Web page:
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Higher Ed

College Enrollment Increases in US, But Declines in NJ

Institutions of higher education in America finally got some reprieve from declining enrollment this fall, new data from the National Student Clearinghouse Research Center shows, but New Jersey colleges and universities won’t be celebrating.

For the first time since the emergence of the COVID-19 pandemic, national undergraduate enrollment rose year-over-year in fall 2023. Compared to fall 2022, total undergraduate enrollment rose 1.1%, community college enrollment rose 2.6%, and graduate enrollment grew by 0.6%. 

Unfortunately, the Garden State was one of just 15 states to lose students during this span. Undergraduate enrollment fell 2.5%, while community college enrollment fell 4.1%. Total enrollment in the state (approximately 356,500) is nearly 10% lower than it was in 2018, according to a Focus NJ analysis of the latest figures. 

The reality is that higher education enrollment has been experiencing negative trends nationwide for several years. From fall 2018 to fall 2023, total undergraduate enrollment increased in just eight states.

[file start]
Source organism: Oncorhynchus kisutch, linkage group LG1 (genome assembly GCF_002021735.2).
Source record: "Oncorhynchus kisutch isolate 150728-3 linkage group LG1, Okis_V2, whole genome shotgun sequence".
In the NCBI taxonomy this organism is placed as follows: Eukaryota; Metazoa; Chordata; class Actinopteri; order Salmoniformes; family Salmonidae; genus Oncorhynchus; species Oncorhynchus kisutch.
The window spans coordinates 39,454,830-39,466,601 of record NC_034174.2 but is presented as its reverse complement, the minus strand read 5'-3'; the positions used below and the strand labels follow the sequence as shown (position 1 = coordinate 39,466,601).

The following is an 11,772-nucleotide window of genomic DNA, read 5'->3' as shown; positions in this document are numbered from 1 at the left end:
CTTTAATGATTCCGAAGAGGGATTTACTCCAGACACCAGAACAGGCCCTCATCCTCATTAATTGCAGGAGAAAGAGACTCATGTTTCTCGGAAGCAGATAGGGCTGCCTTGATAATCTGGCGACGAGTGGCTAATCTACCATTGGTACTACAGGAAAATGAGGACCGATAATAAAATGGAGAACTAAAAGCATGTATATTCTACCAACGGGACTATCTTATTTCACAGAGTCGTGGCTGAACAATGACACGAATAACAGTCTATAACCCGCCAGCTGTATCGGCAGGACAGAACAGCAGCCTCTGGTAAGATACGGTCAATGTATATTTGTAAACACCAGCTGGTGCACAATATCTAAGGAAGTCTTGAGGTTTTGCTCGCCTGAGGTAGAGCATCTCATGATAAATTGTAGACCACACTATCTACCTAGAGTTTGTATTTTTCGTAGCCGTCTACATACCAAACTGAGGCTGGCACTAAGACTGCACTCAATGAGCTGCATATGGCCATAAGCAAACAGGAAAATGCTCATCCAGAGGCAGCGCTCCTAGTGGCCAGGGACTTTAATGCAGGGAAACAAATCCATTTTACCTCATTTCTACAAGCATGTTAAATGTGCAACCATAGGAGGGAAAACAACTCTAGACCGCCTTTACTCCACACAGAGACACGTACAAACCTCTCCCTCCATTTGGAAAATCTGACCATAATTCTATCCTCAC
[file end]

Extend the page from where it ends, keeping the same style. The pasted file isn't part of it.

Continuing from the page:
There is not enough room in this column to cover the diverse explanations for why students may not be seeking higher edcuation at the same rates they did a decade ago, but higher costs, strong labor markets, and declining societal attitudes toward the value of college, cover a few possible reasons.

One interesting observation from the latest data, however, is the unequal distribution of enrollment declines. For instance, national freshman enrollment has declined at a slightly slower rate than undergraduates as a whole (-5% compared to -6.5% from 2018 to 2023), and freshman enrollment has actually increased nationally for three consecutive years, including by a significant 4.6% in fall 2022.

Additionally, undergraduate enrollment among students age 20 or younger has actually increased slightly over this period by roughly 20,000 students (0.3%). While it may seem odd to highlight a growth rate of less than 1%, the figure stands in stark contrast with the nearly 13% decline among students 21 and over. 

One thing made clear from these insights is that understanding whether would-be students have left education behind altogether or are utilizing noncredit and workforce training in lieu of traditional education programs will be critical for determining how to address future workforce needs and how to deliver the training necessary to fill critical occupational shortages.

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